Brown, who led the Cochrane review's approval process, told me that mask mandates may not be tenable now, but he has a starkly different feeling about their effects in the first year of a pandemic.

"Mask mandates, social distancing, the other shutdowns we had in terms of even restaurants and things like that -- if places like New York City didn't do that, the number of deaths would have been much higher," he told me. "I'm very confident of that statement."

So the evidence is relatively straightforward: Consistently wearing a mask, preferably a high-quality, well-fitting one, provides protection against the coronavirus.

Posted by orrinj at 12:00 AM


What key players at Fox News said about the network and its viewers (Sarah Ellison, Dan Rosenzweig-Ziff and Shelly Tan, March 10, 2023, Washington Post)

Paul D. Ryan
Board member

"I see this as a key inflection point for Fox ... A solid pushback (including editorial) of his baseless calls for overturning electors, etc. will undoubtedly accrue pushback and possibly a momentary ratings dip, but will clearly redound to our benefit in terms of credibility."
-- Text messages to Rupert and Lachlan Murdoch, Dec. 6, 2020.

Paul D. Ryan, a former speaker of the House and leading light of the GOP before his brand of intellectual conservatism was swamped by the MAGA movement, joined the Fox Corp. board after leaving Congress. He has urged the party to move on from the former president, saying that Republicans "lose with Trump."

In correspondence uncovered by Dominion, Ryan texted to the Murdochs in December 2020 that he thought that Fox was at a "key inflection point." In calling for pushback of Trump's baseless claims, Ryan hoped the network could appeal to center and center-right voters.

"The sooner we can put down the echoes of falsehoods from our side, the faster we can get onto principled loyal opposition," Ryan wrote. "I truly hope our contributors, along with Tucker, Laura, and Sean get that and execute."

Poor sweet Paul Ryan.  One can kind of understand the reluctance of conservatives to reckon with the racist reality of the Tea Party, but to not grasp it by 2021 was dangerous naivete.

Posted by orrinj at 12:00 AM


Why the Mental Health of Liberal Girls Sank First and Fastest: Evidence for Lukianoff's reverse CBT hypothesis (Jon Haidt, Mar 9, 2023, After Babel)

In May 2014, Greg Lukianoff invited me to lunch to talk about something he was seeing on college campuses that disturbed him. Greg is the president of FIRE (the Foundation for Individual Rights and Expression), and he has worked tirelessly since 2001 to defend the free speech rights of college students. That almost always meant pushing back against administrators who didn't want students to cause trouble, and who justified their suppression of speech with appeals to the emotional "safety" of students--appeals that the students themselves didn't buy. But in late 2013, Greg began to encounter new cases in which students were pushing to ban speakers, punish people for ordinary speech, or implement policies that would chill free speech. These students arrived on campus in the fall of 2013 already accepting the idea that books, words, and ideas could hurt them. Why did so many students in 2013 believe this, when there was little sign of such beliefs in 2011?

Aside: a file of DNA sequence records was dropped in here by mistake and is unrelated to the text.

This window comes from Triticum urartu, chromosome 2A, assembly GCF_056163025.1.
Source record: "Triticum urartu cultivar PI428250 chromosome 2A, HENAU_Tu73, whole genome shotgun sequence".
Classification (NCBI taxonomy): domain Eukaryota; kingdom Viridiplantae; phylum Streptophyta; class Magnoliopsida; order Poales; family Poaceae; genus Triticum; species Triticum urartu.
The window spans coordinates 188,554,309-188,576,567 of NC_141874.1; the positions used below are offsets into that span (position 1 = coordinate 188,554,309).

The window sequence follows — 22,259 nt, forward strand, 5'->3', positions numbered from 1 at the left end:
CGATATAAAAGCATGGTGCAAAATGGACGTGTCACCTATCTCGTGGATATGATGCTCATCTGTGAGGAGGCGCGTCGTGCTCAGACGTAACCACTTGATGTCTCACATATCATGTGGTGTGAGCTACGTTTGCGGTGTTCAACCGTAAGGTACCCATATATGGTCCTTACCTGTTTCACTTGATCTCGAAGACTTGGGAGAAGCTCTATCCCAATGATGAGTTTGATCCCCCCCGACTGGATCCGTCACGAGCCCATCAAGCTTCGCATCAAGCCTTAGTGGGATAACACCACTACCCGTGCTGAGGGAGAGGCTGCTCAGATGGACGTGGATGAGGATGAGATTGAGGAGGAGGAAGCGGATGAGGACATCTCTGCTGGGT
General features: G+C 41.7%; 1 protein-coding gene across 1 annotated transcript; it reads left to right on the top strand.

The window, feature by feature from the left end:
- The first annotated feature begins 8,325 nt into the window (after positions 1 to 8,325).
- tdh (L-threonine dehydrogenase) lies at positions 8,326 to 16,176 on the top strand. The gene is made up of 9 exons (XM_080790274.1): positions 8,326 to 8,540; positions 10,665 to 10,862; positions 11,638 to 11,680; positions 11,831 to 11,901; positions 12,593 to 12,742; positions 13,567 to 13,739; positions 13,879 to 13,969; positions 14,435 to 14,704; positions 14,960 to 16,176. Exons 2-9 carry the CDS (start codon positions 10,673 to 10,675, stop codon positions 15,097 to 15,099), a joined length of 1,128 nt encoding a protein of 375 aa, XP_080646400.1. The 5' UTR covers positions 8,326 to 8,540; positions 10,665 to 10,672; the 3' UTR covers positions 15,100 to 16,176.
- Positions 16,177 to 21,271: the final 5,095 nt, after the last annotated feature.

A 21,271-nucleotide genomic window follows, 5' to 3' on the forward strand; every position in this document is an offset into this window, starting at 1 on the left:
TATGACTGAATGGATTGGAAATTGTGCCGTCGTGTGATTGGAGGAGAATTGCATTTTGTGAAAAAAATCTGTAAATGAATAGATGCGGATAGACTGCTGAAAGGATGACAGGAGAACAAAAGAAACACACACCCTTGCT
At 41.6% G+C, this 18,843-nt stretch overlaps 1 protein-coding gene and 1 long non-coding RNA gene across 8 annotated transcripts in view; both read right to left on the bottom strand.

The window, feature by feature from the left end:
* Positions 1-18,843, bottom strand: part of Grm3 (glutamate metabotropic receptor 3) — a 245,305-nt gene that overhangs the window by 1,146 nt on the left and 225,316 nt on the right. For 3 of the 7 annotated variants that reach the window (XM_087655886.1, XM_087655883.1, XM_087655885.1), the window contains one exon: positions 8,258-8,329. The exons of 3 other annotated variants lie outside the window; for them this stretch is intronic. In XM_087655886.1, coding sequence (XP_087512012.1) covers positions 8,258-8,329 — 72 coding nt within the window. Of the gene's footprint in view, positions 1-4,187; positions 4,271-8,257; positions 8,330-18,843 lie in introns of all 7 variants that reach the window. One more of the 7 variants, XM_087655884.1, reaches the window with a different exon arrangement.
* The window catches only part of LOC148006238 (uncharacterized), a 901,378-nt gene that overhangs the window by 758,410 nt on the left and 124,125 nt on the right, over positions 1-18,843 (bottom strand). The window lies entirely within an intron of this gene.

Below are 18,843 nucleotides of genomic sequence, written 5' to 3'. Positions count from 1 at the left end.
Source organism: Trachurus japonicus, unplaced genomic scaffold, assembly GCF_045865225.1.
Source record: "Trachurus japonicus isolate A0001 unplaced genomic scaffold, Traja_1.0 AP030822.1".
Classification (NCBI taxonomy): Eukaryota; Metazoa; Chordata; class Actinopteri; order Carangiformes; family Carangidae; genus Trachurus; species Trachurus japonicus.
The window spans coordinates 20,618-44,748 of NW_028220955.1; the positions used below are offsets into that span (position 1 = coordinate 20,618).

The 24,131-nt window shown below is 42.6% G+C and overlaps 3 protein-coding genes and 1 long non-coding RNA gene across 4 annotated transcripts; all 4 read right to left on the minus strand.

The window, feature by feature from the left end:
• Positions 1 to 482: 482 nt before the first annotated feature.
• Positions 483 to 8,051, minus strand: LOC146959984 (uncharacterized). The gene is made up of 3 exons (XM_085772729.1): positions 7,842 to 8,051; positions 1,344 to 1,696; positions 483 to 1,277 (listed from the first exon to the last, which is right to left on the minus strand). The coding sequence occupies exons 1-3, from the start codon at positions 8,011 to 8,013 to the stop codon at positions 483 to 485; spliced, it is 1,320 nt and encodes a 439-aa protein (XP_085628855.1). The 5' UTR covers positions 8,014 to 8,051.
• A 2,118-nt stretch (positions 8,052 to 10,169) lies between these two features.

Greg is prone to depression, and after hospitalization for a serious episode in 2007, Greg learned CBT (Cognitive Behavioral Therapy). In CBT you learn to recognize when your ruminations and automatic thinking patterns exemplify one or more of about a dozen "cognitive distortions," such as catastrophizing, black-and-white thinking, fortune telling, or emotional reasoning. Thinking in these ways causes depression, as well as being a symptom of depression. Breaking out of these painful distortions is a cure for depression. 

What Greg saw in 2013 were students justifying the suppression of speech and the punishment of dissent using the exact distortions that Greg had learned to free himself from. Students were saying that an unorthodox speaker on campus would cause severe harm to vulnerable students (catastrophizing); they were using their emotions as proof that a text should be removed from a syllabus (emotional reasoning). Greg hypothesized that if colleges supported the use of these cognitive distortions, rather than teaching students skills of critical thinking (which is basically what CBT is), then this could cause students to become depressed. Greg feared that colleges were performing reverse CBT.  [...]

In September 2020, Zach Goldberg, who was then a graduate student at Georgia State University, discovered something interesting in a dataset made public by Pew Research. Pew surveyed about 12,000 people in March 2020, during the first month of the Covid shutdowns. The survey included this item: "Has a doctor or other healthcare provider EVER told you that you have a mental health condition?" Goldberg graphed the percentage of respondents who said "yes" to that item as a function of their self-placement on the liberal-conservative 5-point scale and found that white liberals were much more likely to say yes than white moderates and conservatives. (His analyses for non-white groups generally found small or inconsistent relationships with politics.) 

I wrote to Goldberg and asked him to redo it for men and women separately, and for young vs. old separately. He did, and he found that the relationship to politics was much stronger for young (white) women.

Identity politics trains people to behave like victims.